Effects of Naloxone and Caffeine on Responding under a Progressive-Duration Schedule of Food Delivery

Original Article

Abstract

In 2 experiments, we investigated the utility of a progressive-duration schedule as an assay for measuring drug effects. In both experiments, rats responded on a schedule of reinforcement in which food delivery was contingent upon response duration. Response requirements increased after each reinforcer delivery in a fashion similar to that of progressive-ratio schedules. Naloxone (1.0, 3.0, and 10.0 mg/kg) produced dose-dependent decreases in breaking points, a finding consistent with those of previous studies demonstrating that opioid antagonists may reduce the reinforcing efficacy of highly palatable foods in sated organisms. In a second experiment, caffeine (3.0, 6.25, and 12.5 mg/kg) sometimes produced increases in breaking points but reduced efficiency by increasing the proportions of lever presses that were too short to satisfy reinforcer requirements. Food deprivation had similar effects. The progressive-duration schedule shows promise as an assay sensitive to motivational aspects of behavior; however, distinguishing the rate-altering effects of drugs from their effects on motivating operations may pose interpretation challenges.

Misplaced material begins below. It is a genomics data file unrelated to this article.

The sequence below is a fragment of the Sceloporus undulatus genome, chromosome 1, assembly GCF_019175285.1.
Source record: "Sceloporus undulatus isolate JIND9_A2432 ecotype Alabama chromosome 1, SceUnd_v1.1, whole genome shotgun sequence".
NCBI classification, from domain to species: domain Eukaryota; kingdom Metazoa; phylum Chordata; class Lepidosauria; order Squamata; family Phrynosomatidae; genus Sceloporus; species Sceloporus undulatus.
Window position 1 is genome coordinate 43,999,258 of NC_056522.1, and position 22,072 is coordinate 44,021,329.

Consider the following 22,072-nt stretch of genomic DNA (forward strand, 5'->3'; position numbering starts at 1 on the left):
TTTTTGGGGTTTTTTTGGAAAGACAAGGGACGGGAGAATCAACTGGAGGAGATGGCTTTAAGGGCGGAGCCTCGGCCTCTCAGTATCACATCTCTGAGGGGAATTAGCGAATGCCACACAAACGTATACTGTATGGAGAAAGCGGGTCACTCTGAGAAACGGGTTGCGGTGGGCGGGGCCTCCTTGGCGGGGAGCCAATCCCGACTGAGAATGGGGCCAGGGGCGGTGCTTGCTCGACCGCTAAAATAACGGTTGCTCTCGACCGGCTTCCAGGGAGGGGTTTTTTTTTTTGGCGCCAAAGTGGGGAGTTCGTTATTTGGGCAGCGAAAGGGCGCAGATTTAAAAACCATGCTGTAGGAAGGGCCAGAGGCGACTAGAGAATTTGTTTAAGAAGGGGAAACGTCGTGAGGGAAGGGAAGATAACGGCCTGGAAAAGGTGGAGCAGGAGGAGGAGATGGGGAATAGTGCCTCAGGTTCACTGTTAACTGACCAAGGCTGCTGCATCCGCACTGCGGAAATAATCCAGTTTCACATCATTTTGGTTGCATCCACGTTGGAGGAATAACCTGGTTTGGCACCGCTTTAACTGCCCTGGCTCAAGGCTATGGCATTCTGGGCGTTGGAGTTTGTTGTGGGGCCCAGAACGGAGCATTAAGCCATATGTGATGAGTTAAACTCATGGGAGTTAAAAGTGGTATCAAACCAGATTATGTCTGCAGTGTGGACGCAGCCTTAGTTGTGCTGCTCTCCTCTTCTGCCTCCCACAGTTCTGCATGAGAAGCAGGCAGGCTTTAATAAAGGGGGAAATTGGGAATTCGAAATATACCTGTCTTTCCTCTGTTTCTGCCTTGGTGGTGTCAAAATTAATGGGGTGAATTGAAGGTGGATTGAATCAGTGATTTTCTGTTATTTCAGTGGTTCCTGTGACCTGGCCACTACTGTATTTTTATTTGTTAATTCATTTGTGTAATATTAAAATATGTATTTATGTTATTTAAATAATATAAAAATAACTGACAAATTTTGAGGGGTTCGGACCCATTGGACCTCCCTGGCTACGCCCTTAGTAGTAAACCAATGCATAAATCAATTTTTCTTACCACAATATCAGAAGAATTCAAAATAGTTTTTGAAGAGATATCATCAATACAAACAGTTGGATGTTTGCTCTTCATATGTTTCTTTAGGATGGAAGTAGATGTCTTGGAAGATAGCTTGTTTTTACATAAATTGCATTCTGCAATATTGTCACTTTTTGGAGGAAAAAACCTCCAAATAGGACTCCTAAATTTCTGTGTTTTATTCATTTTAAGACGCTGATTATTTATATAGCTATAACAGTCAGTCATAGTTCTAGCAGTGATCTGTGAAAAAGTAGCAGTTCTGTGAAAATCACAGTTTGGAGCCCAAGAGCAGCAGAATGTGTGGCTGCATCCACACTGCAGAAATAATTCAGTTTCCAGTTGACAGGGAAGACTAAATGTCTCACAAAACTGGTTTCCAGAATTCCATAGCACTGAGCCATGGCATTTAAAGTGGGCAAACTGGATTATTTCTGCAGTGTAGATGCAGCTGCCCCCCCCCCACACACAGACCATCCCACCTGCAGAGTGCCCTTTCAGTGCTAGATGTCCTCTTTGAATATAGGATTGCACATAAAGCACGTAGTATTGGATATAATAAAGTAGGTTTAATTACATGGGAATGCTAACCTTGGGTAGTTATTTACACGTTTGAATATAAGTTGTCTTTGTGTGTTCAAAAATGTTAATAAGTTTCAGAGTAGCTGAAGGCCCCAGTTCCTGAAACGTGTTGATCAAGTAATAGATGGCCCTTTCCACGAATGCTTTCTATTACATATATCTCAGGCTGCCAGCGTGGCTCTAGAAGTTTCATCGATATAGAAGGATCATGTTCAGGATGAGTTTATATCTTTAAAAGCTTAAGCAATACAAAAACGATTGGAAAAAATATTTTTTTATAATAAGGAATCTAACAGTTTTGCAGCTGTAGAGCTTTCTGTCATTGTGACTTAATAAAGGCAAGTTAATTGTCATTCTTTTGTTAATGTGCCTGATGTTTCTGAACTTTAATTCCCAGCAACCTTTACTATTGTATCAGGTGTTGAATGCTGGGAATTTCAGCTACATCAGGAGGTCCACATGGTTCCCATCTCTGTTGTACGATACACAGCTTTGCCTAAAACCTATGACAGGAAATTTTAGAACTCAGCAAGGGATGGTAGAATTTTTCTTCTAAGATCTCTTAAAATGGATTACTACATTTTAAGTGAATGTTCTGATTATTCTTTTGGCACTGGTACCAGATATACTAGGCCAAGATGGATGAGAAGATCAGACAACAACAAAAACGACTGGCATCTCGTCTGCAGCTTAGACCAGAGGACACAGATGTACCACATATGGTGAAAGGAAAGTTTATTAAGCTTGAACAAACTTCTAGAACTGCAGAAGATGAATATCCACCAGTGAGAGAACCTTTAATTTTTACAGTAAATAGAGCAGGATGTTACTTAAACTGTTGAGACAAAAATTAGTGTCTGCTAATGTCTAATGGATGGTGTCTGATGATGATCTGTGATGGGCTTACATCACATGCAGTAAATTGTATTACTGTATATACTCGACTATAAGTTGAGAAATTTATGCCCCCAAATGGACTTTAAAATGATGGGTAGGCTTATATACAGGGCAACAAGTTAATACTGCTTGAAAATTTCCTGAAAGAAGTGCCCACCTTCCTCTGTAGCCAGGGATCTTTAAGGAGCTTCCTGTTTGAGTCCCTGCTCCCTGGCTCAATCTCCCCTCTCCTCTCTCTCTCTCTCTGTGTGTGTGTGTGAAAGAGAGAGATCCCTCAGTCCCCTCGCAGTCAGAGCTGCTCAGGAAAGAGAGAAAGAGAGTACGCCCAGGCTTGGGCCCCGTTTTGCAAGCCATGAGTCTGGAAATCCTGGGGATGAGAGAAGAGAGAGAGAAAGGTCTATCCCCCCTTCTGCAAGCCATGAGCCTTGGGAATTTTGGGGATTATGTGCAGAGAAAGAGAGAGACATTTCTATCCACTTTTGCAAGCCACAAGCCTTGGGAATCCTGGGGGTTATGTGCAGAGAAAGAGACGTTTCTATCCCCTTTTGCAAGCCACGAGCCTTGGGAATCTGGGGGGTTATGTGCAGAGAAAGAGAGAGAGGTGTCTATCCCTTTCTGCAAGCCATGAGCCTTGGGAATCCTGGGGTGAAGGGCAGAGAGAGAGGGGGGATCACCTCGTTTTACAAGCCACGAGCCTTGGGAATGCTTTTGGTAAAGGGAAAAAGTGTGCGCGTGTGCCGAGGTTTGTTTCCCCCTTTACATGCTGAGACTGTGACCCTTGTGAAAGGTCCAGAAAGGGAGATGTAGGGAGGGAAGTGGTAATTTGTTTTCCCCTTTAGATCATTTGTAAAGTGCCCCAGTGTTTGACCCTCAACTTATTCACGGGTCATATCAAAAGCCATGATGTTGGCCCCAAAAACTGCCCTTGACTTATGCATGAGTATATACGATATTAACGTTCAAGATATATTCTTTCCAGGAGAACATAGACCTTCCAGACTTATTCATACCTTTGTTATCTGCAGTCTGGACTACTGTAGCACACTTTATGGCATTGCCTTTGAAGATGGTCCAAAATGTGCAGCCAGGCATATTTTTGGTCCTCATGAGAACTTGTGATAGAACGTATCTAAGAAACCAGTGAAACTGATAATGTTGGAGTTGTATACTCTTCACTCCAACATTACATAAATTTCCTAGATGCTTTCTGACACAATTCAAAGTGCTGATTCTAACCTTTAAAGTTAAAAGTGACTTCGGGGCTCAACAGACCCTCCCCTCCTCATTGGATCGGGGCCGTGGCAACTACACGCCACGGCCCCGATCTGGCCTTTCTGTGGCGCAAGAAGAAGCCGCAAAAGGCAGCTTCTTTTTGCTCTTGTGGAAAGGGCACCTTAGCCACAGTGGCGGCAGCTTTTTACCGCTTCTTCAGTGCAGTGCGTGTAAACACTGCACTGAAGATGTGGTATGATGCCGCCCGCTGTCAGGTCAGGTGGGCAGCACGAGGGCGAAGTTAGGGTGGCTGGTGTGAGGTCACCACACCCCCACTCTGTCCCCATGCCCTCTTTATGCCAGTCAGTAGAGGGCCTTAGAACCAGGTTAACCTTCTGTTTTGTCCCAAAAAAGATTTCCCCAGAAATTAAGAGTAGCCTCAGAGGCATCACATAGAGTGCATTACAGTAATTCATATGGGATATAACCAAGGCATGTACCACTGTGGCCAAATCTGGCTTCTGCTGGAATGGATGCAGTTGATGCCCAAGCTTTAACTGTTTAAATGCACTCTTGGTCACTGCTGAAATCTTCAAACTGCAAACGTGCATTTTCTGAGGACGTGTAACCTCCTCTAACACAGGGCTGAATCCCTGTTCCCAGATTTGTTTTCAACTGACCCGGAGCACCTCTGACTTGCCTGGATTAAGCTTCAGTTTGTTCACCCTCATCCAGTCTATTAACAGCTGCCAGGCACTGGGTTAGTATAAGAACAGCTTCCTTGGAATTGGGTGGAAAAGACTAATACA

Keywords

Caffeine Naloxone Rats Duration Progressive-duration schedule Motivation 

Notes

Acknowledgements

We are grateful to three anonymous reviewers who provided valuable suggestions on an earlier version of this manuscript.

Compliance with Ethical Standards

Conflict of Interest

On behalf of all authors, the corresponding author states that there are no conflicts of interest. All applicable international, national, and/or institutional guidelines for the care and use of animals were followed. This study was conducted in partial fulfillment of the requirements for Taylor Manning’s senior thesis at the Massachusetts College of Liberal Arts.

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Copyright information

© Association for Behavior Analysis International 2018

Authors and Affiliations

  1. 1.Department of PsychologyMassachusetts College of Liberal ArtsNorth AdamsUSA

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